When HMD Global relaunched the Nokia brand in 2017, its goal was to offer affordable smartphones that run on the latest version of Android.
“Pure, secure, and always up-to-date,” is Nokia’s mantra.
Pure, because Nokia smartphones use a version of Android as close to the one Google releases for its own devices. It doesn’t “reskin” it, load its own apps, or customise it in any way.
Secure, as Nokia can release the latest security updates from Google to its devices as they are released.
Many Android manufacturers in South Africa have promised regular updates and feature upgrades, but none have truly delivered.
This is due to the way mobile network operators handle new software for devices. For every OS update, you must have the new software tested on your device – usually at a cost.
As network operators want the software on the phones on their network to be customised, each device has hundreds of different versions of its software.
Rolling out a significant change, like upgrading from Android 6.0 to 7.0, is therefore a massive undertaking.
The operator approvals process is no different for Nokia today than it was when the brand operated under Microsoft.
Shaun Durandt, the general manager for HMD Global in Southern Africa, said that if it comes at a cost or an additional investment of time, they’ll continue to pursue their goal of “pure, secure, and always up-to-date”.
“Granted, the portfolio is still pretty lean, but there’s no indication that we’re going to take our feet off the petrol,” said Durandt.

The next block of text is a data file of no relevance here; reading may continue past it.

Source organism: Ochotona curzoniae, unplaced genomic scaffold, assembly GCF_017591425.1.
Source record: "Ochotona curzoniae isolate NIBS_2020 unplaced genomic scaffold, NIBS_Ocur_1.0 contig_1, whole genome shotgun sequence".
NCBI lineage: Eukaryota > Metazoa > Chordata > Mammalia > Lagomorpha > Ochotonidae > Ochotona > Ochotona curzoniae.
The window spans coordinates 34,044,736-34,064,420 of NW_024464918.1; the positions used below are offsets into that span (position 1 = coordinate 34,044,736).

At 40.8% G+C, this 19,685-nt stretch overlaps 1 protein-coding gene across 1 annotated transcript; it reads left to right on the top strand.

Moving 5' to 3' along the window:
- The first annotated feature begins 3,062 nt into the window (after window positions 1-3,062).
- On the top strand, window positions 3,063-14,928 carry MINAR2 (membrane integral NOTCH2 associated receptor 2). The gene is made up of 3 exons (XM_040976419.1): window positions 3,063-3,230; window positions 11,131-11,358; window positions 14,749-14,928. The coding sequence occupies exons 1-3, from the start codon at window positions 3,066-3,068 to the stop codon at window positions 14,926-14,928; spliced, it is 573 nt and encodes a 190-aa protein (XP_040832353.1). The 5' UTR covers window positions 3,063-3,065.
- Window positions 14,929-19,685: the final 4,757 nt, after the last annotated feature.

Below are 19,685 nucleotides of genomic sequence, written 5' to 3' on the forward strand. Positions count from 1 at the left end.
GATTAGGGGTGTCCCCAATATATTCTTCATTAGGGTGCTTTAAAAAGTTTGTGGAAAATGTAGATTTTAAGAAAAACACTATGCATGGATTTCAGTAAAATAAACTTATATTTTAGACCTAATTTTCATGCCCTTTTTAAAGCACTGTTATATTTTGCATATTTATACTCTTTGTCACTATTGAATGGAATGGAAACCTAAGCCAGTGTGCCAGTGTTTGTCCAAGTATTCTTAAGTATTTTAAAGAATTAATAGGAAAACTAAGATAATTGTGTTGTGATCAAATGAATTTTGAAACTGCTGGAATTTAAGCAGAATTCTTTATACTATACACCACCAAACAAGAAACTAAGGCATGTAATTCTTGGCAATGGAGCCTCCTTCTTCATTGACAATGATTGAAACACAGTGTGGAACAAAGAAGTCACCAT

He said HMD has a dedicated team in South Africa that works with operators and is in communication with the operators’ laboratories.
Durandt explained that Nokia has implemented their phone software to ensure they can push out updates as quickly as possible.
This includes having one firmware version per device, per country.
Other devices frequently ship with special firmware variants per operator, complicating future upgrade endeavours.
Nokia previously told MyBroadband it can deliver any operator-specific customisations “over the air” – separately from the rest of the operating system.
It also architected its system so that security updates can be delivered without impacting core phone functionality or its connection to the cellular network.
This means Nokia can typically send out security patches for Android on Google’s monthly release cycle without having to go through operator approvals first.
When Nokia announced its pure Android experience, tech-savvy users understood its significance, said Durandt.
Ordinary consumers, however, had little frame of reference. Nokia’s “pure” version of Android had no meaning to them.
The company is looking to counter this with its “Phone Shui” campaign.
A play on Feng Shui, Nokia said its minimalism means better performance, better battery life, and lower frustration levels.
“Phone Shui is all about harmony and balance, and uncluttering your life,” said Nokia.
“Pure Android means that you don’t have any of those annoying pre-installed apps you can’t get rid of – bloatware.”